Yes. Plenty of evidence. But obviously it's more expensive massive understatement to buy in St John's Wood!

another20 Wed 01-Feb-17 16:26:47

Thanks Hummus and Hesterton - this is what I was thinking - maybe the trick is to try to buy a "new build" second hand (bit like low mileage car) when the premium has been eroded by the original buyer (assuming well built not shoe box etc)? But as you have experienced Hummus going for older unloved works well.

minipie - do you know any websites that would show this sort of evidence / data ? eg price per foot etc

hesterton Thu 02-Feb-17 00:46:59

I would look at 1950s homes as they have traditionally been the poor siblings of the housing market, being not new but not 'prettily' old. There's a kind of look which is around now which suits them though - scandi simplicity perhaps. And ex LA houses - cheaper but often nice spaces in the right places.

Crervan Thu 02-Feb-17 00:50:25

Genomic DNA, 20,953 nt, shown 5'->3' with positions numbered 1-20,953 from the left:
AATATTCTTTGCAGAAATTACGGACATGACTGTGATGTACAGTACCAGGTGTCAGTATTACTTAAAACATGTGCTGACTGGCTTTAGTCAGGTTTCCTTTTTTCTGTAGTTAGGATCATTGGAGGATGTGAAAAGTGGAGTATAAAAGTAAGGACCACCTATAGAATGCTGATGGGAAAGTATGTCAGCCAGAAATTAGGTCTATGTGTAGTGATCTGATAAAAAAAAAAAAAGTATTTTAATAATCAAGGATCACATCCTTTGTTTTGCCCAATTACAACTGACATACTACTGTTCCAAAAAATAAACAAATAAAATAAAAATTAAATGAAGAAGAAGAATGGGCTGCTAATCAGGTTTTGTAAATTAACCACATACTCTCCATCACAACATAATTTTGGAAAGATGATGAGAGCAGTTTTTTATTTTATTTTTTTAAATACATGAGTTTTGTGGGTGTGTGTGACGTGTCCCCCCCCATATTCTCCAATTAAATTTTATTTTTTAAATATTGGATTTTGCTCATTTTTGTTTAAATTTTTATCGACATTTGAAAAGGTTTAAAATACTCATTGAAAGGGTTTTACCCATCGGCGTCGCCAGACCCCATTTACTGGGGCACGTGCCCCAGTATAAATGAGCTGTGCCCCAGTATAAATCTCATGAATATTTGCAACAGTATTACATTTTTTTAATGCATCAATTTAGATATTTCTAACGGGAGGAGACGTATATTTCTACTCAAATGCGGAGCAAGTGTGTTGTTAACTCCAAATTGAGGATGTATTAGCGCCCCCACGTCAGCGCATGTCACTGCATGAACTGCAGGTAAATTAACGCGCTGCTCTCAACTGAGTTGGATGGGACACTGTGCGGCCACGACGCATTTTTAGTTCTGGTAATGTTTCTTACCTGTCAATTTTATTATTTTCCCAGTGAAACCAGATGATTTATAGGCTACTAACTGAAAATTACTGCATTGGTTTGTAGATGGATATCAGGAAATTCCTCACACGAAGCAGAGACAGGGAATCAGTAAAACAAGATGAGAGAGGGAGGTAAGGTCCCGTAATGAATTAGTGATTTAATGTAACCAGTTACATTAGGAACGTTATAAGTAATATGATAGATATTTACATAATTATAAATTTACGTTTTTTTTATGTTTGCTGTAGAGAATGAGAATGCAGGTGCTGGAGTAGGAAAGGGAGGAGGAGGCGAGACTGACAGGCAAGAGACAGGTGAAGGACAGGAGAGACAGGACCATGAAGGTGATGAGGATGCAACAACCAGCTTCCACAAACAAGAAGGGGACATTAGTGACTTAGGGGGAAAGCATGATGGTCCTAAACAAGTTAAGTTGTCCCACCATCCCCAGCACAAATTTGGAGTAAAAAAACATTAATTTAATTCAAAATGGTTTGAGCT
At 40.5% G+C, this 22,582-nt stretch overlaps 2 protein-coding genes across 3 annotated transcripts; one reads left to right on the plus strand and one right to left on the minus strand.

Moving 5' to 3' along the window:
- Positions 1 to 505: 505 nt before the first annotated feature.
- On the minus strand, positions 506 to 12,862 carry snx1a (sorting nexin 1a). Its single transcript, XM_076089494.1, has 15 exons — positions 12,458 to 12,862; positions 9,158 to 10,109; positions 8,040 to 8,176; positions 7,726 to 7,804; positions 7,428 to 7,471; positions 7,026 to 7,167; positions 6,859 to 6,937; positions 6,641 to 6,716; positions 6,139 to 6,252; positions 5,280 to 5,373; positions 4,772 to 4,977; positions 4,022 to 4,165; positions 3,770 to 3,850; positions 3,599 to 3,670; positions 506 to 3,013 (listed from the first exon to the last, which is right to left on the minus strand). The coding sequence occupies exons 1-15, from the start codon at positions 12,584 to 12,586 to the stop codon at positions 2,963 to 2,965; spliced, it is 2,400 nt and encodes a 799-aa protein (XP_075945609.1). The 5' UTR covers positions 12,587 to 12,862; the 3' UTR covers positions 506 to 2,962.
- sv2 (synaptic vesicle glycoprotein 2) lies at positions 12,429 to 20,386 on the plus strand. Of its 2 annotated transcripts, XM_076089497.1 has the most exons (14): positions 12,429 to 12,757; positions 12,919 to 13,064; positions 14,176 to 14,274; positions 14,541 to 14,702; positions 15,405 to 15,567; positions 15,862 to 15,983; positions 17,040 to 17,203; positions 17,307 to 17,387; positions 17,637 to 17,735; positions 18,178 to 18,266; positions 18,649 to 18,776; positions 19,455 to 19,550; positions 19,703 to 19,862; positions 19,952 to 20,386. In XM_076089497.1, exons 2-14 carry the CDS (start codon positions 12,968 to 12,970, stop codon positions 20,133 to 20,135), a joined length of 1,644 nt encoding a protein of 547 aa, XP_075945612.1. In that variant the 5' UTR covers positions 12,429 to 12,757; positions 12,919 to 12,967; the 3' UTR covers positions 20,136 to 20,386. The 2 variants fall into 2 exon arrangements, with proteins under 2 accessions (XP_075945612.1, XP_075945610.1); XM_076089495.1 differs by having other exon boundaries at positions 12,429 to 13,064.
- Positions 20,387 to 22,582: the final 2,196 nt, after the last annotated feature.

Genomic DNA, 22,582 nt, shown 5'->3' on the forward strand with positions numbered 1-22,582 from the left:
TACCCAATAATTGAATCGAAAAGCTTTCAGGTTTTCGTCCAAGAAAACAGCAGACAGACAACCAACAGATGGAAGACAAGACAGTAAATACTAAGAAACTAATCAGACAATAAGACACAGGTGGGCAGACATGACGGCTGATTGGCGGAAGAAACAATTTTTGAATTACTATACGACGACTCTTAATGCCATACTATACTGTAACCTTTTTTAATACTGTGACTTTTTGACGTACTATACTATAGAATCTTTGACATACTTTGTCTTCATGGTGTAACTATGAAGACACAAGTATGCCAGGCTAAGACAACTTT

Hackbridge

Loads of new developments, close to stations and tram, close to beddington park, sutton, Croydon, it's on the up.,

Coughingchildren5 Thu 02-Feb-17 05:03:21

I think the golden ticket is abbey wood. It is currently cheap and quiet but there is a range of housing stock and lots of space. Once crossrail opens it will be 15 mins to central London or 15 mins to the m25. Very well positioned and lots of potential with suburban streets, open spaces, a few local villagey hubs... Plumstead will always be gritty with small Victorian terraces limiting the potential. Neighbouring Woolwich is also on the rise but I think the major boost has come and gone there.

Stokey Thu 02-Feb-17 10:50:48

Are you BTL? sounds like it

another20 Thu 02-Feb-17 11:14:31

We have vague plan to move back into central London once we offload the kids (10 years time) so thought would be good to by now and rent it out in the interim - so I suppose I am only looking at places within zone 2 - but don't mind where.

Kiroro Thu 02-Feb-17 12:59:56

so I suppose I am only looking at places within zone 2

LOL zone 2 came up and went ages ago!

If you want to be zone 2 just see where you can afford to buy now and don't worry about where is the next hot spot for huge capital appreciation.